The Fall of the Berlin Wall

The Fall of the Berlin Wall

Socialism is often associated with humanity and equality. On the other hand, we present capitalism as fueling greed and injustice. How baseless this claim is, is best shown by the example of Germany.

In a period of 28 years, one country and its capital was divided, ruled by two governments, and organized with two completely different systems.

The eastern part was ruled by the Soviet Union, and the western part was occupied by United States, Great Britain, and France. The economic and social differences that resulted from the division were astounding, affecting every aspect of life. There are countless examples of how the market grew with astonishing speed, as well as the quality of life on the west side of Germany. In the next few years, the unevenness become more and more noticeable. Free market, volunteer exchange and competition encouraged producers and entrepreneurs on West. This led to lower prices and more variety of products. The standard of living rose to a higher level, and innovations were present in every field.

In the meantime, on the opposite side, dissatisfaction grew and the economy stagnated. There was a shortage on the market, and products were hardly accessible to people. The government of Soviet Union imposed an agency, whose goal was to frighten and control people. Their plan was successful, and people lost even the right to speak.

Although initially skeptical about capitalism, people realized its value, and an increased number moved every year, running away from socialism. It was taking place in Berlin simply because it was the easiest, most feasible, and most obvious way. Berlin let people see a better life on the other side. These were young people, aged under 25, each of them smart, capable, and brave. The government had to do something, and that is how the Berlin Wall was built on Aug. 13, 1961. Its purpose was mispresented to the public, as a thing intended to protect them from a fascist system. In fact, it was a tool to keep them captive. Eastern people needed to wait more than 10 years to be able to purchase an overpriced car of poor quality, while the westerns were driving Volkswagen, Mercedes or BMWs. A free market in a free society with less government interference resulted in a more developed and flourishing society.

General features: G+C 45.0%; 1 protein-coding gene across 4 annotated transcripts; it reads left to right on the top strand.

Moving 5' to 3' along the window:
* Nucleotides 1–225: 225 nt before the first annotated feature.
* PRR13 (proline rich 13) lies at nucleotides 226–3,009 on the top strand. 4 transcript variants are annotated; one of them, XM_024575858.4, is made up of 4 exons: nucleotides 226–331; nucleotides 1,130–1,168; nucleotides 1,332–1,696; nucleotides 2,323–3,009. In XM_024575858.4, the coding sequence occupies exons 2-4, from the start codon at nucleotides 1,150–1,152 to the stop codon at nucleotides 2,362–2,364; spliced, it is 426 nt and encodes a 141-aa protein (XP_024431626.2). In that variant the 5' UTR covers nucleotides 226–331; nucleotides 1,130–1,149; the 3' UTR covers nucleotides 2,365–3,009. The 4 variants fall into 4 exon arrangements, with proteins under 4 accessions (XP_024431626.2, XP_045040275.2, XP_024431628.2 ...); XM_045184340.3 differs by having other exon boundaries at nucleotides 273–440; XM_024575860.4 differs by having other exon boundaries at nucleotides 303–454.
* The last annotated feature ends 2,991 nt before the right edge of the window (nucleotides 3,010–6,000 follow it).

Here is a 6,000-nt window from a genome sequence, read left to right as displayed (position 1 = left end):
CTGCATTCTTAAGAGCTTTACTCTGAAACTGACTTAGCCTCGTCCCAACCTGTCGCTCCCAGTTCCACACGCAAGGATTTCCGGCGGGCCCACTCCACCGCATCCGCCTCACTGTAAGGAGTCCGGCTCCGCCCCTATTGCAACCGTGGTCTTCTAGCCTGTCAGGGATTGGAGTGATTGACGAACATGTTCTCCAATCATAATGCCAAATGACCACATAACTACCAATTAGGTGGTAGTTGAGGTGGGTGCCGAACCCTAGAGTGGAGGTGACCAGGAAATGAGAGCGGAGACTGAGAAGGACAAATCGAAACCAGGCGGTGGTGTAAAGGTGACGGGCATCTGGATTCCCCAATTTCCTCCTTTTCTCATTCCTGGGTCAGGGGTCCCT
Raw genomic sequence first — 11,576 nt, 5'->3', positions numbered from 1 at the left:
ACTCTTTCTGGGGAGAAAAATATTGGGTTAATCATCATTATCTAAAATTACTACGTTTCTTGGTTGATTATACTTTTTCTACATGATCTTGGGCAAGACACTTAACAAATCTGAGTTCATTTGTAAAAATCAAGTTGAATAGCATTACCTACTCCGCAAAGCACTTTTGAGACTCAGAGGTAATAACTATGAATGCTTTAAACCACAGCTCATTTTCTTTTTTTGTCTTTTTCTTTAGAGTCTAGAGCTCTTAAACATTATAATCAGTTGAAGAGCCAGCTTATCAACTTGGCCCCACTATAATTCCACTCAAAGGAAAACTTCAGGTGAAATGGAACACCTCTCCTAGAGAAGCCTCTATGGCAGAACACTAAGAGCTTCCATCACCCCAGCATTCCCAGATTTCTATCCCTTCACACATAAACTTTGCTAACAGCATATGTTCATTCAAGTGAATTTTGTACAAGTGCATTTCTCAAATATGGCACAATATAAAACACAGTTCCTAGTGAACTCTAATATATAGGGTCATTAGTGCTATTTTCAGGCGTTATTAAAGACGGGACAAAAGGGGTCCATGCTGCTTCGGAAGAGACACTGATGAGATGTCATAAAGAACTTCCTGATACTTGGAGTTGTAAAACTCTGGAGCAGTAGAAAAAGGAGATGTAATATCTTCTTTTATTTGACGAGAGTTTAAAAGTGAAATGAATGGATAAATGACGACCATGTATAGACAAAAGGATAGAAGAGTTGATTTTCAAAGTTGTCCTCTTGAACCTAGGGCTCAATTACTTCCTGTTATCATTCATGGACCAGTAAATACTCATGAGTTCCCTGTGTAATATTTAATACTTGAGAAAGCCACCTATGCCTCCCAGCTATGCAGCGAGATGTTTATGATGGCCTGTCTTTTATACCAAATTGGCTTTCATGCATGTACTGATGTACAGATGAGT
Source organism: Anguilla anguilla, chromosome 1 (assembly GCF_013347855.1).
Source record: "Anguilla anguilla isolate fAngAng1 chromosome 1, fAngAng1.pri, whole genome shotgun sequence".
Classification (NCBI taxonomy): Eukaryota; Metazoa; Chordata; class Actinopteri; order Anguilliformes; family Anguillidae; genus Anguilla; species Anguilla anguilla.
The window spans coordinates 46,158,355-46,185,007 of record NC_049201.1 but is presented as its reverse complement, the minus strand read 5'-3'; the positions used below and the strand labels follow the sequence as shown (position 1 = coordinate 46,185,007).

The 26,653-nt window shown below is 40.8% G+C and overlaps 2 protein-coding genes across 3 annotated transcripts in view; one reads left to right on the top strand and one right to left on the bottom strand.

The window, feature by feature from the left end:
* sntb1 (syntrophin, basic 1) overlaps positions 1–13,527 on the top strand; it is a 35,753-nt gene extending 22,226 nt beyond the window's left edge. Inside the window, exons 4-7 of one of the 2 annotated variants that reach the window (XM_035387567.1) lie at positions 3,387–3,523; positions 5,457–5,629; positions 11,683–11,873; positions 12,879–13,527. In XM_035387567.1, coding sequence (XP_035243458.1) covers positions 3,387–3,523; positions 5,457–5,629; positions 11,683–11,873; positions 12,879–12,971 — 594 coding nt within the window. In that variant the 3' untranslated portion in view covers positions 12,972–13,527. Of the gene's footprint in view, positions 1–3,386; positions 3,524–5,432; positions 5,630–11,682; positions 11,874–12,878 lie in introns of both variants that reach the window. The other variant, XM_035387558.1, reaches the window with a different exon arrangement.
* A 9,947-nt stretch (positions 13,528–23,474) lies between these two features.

We can also take an example of architecture, which was more modern and better preserved through privatization. Statistics show that 99% of people owned a phone on West, while only 16% could afford that luxury in the east. I could list endless examples, but you get the point.

Thousands of people lost their lives desperately trying to cross the wall. They were ready to sacrifice their lives in order to reach the capitalism that we today take for granted. With support of the United States and tireless protests made by millions of determined people, they managed to break down the wall. They gave millions of people a chance for a better life and freedom. They also taught us a lesson for today; how we should value people, their work, voluntary exchange, free market, persistence and diligence, competition, and all other features of a free society more than any government law.

Danijela Danilovic is a freshman at Northwood University who hails from Subotica, Serbia. She wrote this piece as part of the next In Defense of Freedom, an upcoming series of essays by Northwood students.

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